48: First Born Daughters

48: First Born Daughters

From Chicken Soup for the Soul: Messages from Heaven

First Born Daughters

The tie which links mother and child is of such pure and immaculate strength as to be never violated.

~Washington Irving

A week before my mother passed away, she gave me her diamond anniversary ring and my grandmother’s fiftieth-anniversary wedding band. When I slipped on the first one, chills ran through me. I’m the firstborn daughter, as were my mom and my grandmother. The spark of family connection brought tears to my eyes. I couldn’t believe each was the perfect size for my ring finger.

A year later while reading in bed, I drifted off to sleep. In my dream, I drove in an unfamiliar city and stopped for a traffic light. I was headed toward a store that had advertised an antique fainting couch. I had to have one. I drove for miles searching for the store. But I never arrived. The dream faded. I awoke with a real sense of disappointment.

The next day’s newspaper featured an announcement about a new antique store an hour away. They sold fainting couches. I gasped. Was this a sign my dream could come true? I laughed and decided it was a mere coincidence. But I’d wanted a Victorian couch for a long time, so I hurried and dressed.

I always wore my grandmother’s gold wedding band, but I couldn’t find it that morning. For fifteen minutes, I searched everywhere. No luck. It had mysteriously disappeared. Shaking my head, I slipped on my mother’s diamond ring and promised to look for it later.

As I drove to the antique store, the steering wheel jerked toward the right. I flinched. Maybe the car had struck a rut? I checked my speedometer and tapped the brakes. I was going ten miles per hour over the speed limit.

“Suzanne, slow down,” my mother’s voice said loud and clear from behind me. The hairs on my neck and arms rose. I stomped the brakes and checked the rearview mirror. I swallowed hard. The wheel jerked right a second time. Spooked, I lowered my speed even more.

That’s when I heard a massive squealing of tires. On the other side of the road, a blue sedan had accelerated to pass a semi-truck. The driver misjudged the speed of an oncoming car. He swerved and jammed on the brakes. Tires screeched as he lost control. The sedan spun toward the median and started to skid towards me. It struck two other automobiles and rolled a couple of times. The car slid sideways, scraping against the tarmac in a burst of sparks and flames. It crashed into the curb and stopped half a block ahead of me.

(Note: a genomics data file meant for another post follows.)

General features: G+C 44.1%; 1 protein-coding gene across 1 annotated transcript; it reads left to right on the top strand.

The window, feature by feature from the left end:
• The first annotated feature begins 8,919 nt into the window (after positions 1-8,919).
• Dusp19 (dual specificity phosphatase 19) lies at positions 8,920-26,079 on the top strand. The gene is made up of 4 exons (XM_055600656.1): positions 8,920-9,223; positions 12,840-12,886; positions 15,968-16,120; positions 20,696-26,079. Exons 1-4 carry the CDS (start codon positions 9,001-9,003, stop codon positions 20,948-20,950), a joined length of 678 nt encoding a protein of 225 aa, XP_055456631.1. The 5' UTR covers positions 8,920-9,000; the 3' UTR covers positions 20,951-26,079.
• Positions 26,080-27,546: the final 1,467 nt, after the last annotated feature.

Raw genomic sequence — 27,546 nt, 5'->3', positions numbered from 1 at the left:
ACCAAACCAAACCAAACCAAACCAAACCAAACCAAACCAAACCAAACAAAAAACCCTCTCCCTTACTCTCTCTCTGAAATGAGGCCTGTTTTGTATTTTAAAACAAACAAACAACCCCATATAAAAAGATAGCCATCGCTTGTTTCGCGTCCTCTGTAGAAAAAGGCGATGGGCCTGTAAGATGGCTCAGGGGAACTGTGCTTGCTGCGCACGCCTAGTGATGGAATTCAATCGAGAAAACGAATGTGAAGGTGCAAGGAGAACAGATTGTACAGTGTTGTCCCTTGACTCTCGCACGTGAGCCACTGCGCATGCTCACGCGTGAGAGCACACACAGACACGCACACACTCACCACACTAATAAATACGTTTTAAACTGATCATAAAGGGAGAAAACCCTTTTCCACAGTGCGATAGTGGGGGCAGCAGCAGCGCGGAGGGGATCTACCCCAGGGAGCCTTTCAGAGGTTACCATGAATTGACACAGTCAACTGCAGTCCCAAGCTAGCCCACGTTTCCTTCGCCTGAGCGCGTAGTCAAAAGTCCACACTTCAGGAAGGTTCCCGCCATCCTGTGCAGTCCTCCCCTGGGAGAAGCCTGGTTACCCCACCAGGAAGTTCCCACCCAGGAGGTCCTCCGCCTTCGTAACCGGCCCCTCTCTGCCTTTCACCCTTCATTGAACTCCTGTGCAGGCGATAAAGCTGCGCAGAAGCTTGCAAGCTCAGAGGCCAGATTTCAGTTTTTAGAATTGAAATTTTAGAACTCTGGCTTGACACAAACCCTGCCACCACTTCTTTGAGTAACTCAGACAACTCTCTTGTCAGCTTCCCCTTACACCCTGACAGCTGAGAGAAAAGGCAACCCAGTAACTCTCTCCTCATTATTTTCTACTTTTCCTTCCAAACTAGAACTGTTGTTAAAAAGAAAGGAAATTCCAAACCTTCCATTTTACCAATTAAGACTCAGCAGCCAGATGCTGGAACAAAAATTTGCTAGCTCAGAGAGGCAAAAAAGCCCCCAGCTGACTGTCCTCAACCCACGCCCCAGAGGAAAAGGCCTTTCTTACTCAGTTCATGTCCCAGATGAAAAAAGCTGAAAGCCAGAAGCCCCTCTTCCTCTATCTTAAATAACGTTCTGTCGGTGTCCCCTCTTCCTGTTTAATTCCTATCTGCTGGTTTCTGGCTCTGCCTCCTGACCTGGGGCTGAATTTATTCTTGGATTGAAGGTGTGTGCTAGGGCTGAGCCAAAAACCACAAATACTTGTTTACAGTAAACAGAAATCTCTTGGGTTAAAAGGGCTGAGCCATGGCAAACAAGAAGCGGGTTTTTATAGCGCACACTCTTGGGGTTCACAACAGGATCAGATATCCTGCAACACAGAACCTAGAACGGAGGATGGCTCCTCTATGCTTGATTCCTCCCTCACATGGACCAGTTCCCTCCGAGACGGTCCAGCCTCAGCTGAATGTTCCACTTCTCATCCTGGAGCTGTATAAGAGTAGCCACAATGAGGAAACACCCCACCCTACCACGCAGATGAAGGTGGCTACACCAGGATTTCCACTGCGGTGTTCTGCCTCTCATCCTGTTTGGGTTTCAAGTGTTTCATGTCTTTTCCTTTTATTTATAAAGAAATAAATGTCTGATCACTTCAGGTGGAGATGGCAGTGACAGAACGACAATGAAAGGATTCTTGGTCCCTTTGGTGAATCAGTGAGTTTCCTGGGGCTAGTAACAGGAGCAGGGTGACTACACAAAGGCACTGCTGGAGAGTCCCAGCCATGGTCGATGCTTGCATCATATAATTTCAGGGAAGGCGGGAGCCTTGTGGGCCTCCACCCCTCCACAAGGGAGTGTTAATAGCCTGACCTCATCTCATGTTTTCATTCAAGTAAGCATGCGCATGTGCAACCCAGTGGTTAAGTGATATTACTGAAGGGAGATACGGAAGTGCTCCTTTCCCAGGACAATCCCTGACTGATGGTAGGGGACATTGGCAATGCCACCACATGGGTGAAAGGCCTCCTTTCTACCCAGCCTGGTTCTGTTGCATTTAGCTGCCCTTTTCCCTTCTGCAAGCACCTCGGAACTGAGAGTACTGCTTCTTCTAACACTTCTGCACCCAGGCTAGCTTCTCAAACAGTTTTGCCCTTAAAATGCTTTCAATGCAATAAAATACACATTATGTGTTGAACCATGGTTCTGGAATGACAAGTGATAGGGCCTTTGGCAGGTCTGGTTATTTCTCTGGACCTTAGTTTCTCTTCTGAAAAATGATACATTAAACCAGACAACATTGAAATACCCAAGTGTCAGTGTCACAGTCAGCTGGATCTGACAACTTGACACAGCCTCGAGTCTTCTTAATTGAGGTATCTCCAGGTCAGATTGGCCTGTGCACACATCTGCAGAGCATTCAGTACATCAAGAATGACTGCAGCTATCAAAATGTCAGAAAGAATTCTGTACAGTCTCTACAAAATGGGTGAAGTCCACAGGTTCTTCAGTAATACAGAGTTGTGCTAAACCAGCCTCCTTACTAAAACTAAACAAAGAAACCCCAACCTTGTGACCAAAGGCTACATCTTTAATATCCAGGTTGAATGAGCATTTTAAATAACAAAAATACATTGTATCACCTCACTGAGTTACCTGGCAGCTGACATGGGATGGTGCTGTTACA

I turned my car into a shopping center parking lot. I could hardly breathe. I turned off the ignition and slouched in the seat. My hands trembled in my lap. What just happened? My mother’s voice had warned me. Did she yank the steering wheel too?

A pickup truck followed me in and parked a couple of spaces away. The driver bolted from his truck, raced over and rapped on my window. I lowered the window.

“Are you okay?” he asked and frowned.

“Yes,” I said. “A little shaky, but that’s all.”

“What made you slow way down like that? If you hadn’t, we’d both have been in that car’s path.”

“My mother, she. . . she told me to.”

He leaned over and peered into the back seat. His eyes widened and I knew he questioned the emptiness.

“Funny thing is. . . she’s dead. But it was her voice.” I cleared my throat.

“Well, thank God for that. I’ll say a prayer for her. My family will thank her too.” He turned and walked back to his car.

I sat and thought about the previous night’s strange dream. Today could have ended in a real nightmare, but I survived because of my mother. I kissed her ring. In spirit, Mom had ridden in the back seat. She still watched over me. I was safe and the fainting couch could wait. I turned around and drove home.

Two days later, I searched for my grandmother’s ring. I made it my mission not to stop till I located it. That’s when I heard Mom’s voice again. “Suzanne, move the dresser.”

“What?” I said, shivering. Then an unexpected warmth surged through me. I got my husband. I needed his muscles to shove aside the triple dresser. With him and God as my witness, we found Grandma’s wedding band sparkling under the dresser in a small pile of dust. I stared at it, speechless. Mom’s spiritual guidance had helped me a second time. I smiled and reached for the precious piece of jewelry. I wiped it clean, slipped the gold band on my ring finger and stared toward heaven. “Thanks, Mom.”

~Suzanne Baginskie

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